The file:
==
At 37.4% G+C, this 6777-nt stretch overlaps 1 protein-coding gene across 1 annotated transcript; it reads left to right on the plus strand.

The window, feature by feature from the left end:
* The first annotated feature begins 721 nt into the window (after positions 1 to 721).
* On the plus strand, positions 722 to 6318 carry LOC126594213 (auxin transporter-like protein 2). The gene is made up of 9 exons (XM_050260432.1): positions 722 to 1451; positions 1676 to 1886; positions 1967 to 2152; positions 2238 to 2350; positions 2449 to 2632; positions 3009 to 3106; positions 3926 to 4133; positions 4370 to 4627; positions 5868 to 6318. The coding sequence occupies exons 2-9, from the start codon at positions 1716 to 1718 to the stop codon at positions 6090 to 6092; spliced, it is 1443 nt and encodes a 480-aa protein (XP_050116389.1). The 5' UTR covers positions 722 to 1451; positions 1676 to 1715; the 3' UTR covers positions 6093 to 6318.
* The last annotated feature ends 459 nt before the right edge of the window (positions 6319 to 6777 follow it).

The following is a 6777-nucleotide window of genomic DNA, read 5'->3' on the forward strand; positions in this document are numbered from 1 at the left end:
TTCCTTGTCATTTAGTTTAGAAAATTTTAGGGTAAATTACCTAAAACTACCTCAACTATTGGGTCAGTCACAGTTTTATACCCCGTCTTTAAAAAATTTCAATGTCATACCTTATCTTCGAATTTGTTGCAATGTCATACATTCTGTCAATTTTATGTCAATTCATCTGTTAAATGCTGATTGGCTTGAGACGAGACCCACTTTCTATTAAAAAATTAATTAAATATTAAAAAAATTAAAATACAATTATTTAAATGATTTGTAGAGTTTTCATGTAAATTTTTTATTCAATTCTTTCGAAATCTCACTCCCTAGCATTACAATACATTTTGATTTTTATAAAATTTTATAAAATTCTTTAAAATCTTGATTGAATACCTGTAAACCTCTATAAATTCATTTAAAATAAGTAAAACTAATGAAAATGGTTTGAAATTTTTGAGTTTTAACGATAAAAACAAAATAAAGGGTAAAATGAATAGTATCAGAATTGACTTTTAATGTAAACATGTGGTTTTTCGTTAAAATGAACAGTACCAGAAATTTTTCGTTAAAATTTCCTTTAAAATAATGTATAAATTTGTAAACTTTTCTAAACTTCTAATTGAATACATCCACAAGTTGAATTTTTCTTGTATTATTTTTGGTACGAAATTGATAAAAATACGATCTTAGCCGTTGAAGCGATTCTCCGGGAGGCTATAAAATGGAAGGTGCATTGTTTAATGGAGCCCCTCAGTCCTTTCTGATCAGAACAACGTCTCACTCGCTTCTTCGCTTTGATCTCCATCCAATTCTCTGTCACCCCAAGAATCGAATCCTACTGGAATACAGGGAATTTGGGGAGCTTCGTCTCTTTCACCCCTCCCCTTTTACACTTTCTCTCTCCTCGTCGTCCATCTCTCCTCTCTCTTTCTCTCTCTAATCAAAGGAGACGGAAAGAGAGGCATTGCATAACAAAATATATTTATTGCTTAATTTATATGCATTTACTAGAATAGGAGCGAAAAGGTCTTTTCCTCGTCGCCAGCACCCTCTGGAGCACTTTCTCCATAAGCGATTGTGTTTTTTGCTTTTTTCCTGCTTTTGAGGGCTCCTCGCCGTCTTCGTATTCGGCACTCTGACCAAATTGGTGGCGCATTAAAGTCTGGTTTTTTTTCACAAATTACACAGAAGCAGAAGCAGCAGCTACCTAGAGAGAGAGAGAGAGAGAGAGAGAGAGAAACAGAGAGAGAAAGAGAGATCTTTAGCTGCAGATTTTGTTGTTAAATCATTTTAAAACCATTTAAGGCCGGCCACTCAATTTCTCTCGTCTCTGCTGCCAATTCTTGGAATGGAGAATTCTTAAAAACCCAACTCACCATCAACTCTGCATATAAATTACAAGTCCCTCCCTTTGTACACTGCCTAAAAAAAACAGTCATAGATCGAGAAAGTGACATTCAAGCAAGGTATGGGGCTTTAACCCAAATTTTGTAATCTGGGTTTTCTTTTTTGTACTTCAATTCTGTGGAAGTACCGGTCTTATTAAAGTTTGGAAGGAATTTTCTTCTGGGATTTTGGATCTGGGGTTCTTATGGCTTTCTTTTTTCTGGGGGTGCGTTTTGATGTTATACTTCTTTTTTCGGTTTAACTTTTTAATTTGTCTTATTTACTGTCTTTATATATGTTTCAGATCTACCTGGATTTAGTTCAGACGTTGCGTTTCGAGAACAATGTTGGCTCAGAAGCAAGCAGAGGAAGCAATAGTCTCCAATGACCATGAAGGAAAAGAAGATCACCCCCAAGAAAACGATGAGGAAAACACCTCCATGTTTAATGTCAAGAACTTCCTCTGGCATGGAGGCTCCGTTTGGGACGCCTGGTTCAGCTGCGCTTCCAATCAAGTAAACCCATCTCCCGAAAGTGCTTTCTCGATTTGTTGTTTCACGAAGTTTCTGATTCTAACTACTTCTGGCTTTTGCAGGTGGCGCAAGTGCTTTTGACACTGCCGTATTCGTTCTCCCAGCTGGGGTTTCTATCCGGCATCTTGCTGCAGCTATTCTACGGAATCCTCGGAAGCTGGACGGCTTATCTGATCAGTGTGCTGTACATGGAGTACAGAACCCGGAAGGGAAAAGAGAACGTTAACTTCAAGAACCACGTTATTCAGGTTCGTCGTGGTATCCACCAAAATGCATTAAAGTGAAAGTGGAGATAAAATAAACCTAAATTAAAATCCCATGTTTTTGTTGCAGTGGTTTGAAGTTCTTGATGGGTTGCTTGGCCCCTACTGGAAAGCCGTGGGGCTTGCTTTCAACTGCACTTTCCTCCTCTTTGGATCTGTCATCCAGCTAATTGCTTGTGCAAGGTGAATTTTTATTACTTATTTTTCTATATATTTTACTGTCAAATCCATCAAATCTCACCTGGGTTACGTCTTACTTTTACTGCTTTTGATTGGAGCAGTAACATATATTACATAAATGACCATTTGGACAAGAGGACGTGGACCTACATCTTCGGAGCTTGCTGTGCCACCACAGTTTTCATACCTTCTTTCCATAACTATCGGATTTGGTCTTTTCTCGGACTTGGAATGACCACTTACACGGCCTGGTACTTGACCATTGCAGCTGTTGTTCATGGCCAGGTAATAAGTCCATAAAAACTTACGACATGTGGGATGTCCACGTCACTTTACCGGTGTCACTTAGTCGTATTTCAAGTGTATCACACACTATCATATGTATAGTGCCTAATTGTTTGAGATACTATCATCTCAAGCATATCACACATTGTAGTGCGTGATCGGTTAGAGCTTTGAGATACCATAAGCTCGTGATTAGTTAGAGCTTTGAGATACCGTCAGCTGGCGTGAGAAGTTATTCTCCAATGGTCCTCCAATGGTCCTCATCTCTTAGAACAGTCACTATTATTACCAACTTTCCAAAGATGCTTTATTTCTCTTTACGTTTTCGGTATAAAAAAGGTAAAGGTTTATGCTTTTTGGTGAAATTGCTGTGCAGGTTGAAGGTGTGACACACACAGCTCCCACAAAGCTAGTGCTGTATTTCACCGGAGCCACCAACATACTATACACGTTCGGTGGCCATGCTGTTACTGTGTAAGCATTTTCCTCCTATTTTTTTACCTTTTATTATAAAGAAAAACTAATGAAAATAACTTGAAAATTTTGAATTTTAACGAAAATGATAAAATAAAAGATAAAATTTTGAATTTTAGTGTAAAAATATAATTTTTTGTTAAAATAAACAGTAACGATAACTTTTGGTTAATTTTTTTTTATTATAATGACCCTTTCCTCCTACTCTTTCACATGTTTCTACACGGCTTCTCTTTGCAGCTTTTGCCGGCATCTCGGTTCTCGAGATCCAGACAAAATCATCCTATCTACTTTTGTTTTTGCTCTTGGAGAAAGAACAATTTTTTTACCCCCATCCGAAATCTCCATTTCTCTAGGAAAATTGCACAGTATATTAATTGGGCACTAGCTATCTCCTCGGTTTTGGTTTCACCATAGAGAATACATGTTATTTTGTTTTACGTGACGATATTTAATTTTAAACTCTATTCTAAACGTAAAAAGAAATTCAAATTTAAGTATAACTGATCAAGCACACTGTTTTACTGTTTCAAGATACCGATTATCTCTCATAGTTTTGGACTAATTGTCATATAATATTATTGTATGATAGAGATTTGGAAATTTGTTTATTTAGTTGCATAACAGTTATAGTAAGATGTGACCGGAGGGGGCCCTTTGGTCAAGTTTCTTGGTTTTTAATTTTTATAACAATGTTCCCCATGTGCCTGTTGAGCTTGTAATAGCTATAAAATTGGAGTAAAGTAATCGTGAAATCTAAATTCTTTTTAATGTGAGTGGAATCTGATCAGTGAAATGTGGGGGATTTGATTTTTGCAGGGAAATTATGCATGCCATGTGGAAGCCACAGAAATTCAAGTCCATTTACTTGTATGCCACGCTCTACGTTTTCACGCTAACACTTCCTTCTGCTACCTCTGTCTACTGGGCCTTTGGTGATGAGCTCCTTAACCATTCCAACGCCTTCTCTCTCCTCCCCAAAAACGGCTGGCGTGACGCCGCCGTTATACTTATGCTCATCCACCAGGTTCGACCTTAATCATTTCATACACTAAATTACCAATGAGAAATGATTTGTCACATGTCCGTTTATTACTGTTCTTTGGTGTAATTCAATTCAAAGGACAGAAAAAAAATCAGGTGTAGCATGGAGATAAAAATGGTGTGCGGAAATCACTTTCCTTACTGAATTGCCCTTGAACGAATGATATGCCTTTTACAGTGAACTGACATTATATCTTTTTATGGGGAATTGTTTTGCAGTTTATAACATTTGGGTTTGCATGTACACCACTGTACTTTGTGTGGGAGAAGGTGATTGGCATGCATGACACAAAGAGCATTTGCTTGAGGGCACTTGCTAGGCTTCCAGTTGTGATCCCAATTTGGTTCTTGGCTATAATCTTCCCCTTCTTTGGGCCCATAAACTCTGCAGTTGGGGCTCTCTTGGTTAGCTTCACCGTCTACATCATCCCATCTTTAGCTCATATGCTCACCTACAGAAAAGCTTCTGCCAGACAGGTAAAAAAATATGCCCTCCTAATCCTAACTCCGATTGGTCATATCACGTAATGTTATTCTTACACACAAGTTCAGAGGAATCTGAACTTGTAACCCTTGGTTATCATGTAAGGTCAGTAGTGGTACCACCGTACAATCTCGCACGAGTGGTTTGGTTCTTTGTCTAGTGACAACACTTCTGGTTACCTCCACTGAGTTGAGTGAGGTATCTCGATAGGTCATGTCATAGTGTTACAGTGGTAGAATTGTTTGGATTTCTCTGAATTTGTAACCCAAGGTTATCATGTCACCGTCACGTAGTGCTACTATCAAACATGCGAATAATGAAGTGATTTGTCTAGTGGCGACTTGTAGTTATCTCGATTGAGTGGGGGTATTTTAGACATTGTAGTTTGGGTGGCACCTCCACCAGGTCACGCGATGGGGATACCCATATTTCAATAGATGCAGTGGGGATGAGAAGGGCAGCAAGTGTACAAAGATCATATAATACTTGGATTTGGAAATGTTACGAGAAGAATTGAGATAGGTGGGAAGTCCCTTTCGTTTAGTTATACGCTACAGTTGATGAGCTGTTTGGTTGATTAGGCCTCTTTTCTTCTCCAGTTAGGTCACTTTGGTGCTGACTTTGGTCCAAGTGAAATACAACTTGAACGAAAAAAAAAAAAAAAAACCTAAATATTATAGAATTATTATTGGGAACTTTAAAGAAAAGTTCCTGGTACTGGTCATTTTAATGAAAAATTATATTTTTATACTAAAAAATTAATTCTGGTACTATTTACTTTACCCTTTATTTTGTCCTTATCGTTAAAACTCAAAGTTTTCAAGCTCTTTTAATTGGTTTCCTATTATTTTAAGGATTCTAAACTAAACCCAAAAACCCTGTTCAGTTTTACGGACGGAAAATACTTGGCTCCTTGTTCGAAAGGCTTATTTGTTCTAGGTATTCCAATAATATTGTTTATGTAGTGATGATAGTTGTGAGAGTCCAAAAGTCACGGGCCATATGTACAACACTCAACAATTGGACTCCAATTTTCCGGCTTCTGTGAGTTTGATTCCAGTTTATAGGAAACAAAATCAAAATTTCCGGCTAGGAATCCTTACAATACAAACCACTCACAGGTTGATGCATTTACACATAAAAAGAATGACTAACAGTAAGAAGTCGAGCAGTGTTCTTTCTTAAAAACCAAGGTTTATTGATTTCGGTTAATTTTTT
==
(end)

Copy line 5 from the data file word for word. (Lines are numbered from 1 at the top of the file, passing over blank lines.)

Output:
* The last annotated feature ends 459 nt before the right edge of the window (positions 6319 to 6777 follow it).